Pedro offers you his protection.
I may have missed it in an earlier post, but would you mind revealing what State and County you are in. thanks.
Mercer County, PA
Except their very very polished sales pitch from Experienced landmen who demonize and slander Landmen and the legal profession, But are in fact landmen and lawyers.
I was hounded hard by two of these guys until I caught on. There is no individual protection for your land and whats yours, in the end what they offered was asking the landowners to almost feel sorry for them for how hard they worked and take it or leave it.
The meeting the other night said 6% which would go up to 8% as they moved into lease negotiations with oil and gas companies (as an incentive for people to join early, which works to the theory that the more contiguous acreage associated with the group as they move into negotiations the better the overall deal for the group is). The actual amount a landowner will pay per acre will depend on how good of a deal they negotiate.
Their "sales pitch" is they employ a full time staff of lawyers, those out there growing the group (to over 20,000 acres in under 3 months), and those pitching the group to multiple oil and gas companies. This team has successfully (and relatively quickly) helped other landowners lease their acreage in the past - and in Tracy's case, provided them with "the best lease around" and put more money in their pockets compared to other landowners in the area.
The check Tracy is waiting for is not coming from M&P or CX, it is delayed because of Western Land Services was delayed with their title work, and now Hilcorp is taking a 7-10 days to write a check (which is pretty normal for any company to issue a check).
They also state that when an offer is on the table, even if you are a member of the group, you do not have to sign it. If you decide the terms are not up to par, or the price is not what you wanted and the group as a whole still accepts the offer - you are still able to make an individual decision to not sign.
There are many 'oil and gas' lawyers, "independent" landowner groups, and professional/full time landowner groups out there - all trying to make money for someone, and all with different fees associated with their services. When preparing to sign or negotiate a lease most would agree you should hire an expert in some capacity, so it seems obvious that the best thing to do is to hear each one out and decide for yourself what is best for you.
I see I have to explain things to you like a toddler. Have a seat there Mikey with your bowl of Life cereal. You are obviously not a landowner, dont pay alot of taxes. Dont' have a family or children, didnt see your investments collapse in 2008 from the multidirectional lies.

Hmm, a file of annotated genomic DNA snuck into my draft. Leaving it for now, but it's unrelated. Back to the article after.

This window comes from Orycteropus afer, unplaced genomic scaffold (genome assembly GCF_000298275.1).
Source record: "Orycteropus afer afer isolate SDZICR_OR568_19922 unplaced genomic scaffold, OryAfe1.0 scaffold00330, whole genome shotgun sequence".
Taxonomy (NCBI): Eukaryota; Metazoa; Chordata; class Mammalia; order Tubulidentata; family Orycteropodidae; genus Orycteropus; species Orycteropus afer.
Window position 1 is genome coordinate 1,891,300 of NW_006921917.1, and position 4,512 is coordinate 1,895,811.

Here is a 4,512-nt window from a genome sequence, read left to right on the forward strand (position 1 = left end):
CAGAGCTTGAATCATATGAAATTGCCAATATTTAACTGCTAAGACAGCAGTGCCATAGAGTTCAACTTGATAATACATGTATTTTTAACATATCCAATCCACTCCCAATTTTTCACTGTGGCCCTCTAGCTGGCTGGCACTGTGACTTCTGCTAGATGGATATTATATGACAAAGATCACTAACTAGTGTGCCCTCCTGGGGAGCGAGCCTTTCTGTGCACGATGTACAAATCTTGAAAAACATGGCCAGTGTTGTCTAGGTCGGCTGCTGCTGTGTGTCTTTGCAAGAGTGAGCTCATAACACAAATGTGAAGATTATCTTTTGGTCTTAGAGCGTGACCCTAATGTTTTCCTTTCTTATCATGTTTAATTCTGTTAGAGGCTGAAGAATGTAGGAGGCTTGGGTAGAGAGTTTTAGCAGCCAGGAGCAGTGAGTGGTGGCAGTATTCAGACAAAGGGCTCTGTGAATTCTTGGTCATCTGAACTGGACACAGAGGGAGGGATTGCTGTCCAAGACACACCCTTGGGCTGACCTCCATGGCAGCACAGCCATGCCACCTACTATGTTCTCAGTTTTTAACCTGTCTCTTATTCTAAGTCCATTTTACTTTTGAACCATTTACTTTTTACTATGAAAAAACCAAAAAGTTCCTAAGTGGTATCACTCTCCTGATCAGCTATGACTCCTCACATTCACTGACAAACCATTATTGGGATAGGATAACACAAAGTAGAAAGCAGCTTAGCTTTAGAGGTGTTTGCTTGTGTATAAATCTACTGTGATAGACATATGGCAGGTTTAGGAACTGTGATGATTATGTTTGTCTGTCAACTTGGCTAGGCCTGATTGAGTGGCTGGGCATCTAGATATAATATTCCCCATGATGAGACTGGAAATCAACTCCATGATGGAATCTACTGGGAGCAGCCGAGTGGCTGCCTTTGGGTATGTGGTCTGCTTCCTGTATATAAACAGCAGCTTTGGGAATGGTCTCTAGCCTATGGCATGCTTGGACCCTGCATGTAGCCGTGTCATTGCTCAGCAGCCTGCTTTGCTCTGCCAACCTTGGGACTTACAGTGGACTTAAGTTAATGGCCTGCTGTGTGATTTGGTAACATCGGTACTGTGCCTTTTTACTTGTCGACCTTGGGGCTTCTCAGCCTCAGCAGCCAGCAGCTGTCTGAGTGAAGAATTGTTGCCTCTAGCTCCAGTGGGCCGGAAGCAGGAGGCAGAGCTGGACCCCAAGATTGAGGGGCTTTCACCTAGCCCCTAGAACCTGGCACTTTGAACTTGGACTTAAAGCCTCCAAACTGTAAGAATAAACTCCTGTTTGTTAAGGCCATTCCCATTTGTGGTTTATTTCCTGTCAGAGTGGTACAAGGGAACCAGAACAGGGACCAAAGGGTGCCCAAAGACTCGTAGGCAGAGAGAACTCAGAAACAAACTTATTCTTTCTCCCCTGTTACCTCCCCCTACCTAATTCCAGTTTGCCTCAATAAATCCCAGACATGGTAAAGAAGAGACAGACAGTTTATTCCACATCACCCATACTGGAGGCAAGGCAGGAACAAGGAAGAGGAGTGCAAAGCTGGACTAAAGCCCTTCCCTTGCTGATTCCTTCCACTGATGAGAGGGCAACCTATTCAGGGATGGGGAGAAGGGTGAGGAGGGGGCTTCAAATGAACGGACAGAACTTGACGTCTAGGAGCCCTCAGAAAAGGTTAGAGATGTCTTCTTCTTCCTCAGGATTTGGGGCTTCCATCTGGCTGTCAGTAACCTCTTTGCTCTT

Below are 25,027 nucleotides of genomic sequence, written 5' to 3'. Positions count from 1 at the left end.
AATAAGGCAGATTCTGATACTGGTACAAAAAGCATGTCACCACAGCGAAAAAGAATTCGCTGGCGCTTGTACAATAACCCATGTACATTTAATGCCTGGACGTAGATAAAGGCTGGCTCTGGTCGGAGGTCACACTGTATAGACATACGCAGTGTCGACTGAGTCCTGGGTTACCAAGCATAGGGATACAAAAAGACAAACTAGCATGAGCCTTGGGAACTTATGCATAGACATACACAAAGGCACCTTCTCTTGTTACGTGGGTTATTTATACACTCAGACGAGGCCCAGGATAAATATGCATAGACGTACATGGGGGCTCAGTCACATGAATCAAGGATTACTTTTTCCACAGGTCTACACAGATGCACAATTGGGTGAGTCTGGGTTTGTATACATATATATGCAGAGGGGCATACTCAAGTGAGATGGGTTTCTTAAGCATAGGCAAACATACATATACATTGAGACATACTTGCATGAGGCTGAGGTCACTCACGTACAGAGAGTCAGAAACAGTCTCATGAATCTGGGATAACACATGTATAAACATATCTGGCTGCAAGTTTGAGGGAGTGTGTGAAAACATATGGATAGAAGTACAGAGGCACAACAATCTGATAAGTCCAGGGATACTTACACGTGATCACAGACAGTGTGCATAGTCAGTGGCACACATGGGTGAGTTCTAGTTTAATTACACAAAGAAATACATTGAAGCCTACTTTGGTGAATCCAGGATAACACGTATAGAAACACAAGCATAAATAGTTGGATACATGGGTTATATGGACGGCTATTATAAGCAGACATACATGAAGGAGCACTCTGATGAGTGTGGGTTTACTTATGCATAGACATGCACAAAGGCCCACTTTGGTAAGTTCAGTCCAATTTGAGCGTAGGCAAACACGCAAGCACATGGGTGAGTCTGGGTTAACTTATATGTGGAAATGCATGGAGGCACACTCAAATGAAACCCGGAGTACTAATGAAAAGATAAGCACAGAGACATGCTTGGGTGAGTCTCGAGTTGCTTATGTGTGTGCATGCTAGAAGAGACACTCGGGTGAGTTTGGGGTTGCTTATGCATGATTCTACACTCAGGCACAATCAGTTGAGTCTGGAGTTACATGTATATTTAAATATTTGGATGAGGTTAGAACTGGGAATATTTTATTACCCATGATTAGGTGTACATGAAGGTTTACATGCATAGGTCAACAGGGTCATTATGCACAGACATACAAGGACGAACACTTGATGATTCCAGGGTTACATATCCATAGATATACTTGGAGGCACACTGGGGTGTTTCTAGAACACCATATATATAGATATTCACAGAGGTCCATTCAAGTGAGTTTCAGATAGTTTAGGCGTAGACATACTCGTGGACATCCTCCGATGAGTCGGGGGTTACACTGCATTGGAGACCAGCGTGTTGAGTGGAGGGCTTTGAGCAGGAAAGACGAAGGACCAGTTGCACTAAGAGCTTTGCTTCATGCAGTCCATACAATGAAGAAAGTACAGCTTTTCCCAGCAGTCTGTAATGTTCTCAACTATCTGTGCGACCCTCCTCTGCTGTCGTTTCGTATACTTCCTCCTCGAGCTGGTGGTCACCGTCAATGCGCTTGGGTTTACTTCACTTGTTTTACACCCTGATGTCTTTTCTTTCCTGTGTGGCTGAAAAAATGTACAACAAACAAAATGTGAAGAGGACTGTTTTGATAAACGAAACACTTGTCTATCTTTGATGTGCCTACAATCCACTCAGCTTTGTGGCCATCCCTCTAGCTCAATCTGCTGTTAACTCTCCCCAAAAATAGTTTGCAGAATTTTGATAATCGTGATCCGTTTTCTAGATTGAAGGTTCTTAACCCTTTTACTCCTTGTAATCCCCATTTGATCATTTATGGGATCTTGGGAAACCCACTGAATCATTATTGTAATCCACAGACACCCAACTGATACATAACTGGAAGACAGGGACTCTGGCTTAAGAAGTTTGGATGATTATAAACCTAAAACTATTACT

If you are within an area that has a big pile of acreage, and you are not comfortable with the lease, for reasons that are your own.. and also that of your council. You will get left behind. The BS statement thay you dont have to sign is exactly that, BS. So actually the group strength thing works the opposite for you. You will be like the little square in the middle in Dont-break-the-Ice. Once wells start getting drilled, no other company will ever look at you because of pipeline and compressing issues and a host of other things.
I could fluff this up more if you like. We are not getting left behind, I got the lease I wanted, with good terms, and I was flexable on the dollar figure. Thats why I got it. This is actually less about me than it is for my children. They will ultimately be the benefactors one day.
Just because a parcel is not contiguous with others does not mean it brings down the value of others. To understand why not, you have to look at how the whole system works.
Companies need to have enough contiguous parcels to form a drilling unit, at least several hundred acres. In our area, a large percentage of the parcels are HBPd and these are often smaller parcels because the old wells were often in small 40 acre units. This means that it is very common for companies to fail to get large drilling units or to have some isolated parcels.
These companies have developed a system to handle these "orphans" They can form joint ventures to jointly develop a unit or they will assign, ie, swap, different parcels with each other so they may form a large enough unit to produce. They may also just buy out needed parcels and sell others they don't need. This is such a common occurrence that companies will accept isolated parcels just for the purposes of trading them to build a unit elsewhere.
The most important thing is to get a good lease in the first place. It doesn't matter who you sign with as your parcel may be traded four or five times before it is placed in a unit...and even more times after a unit is formed and put into production. A good lease is critical as the terms of the lease are still in force no matter who ends up with the lease.
let me translate the above:
This is 5 paragraphs of. Take our deal, or get left behind.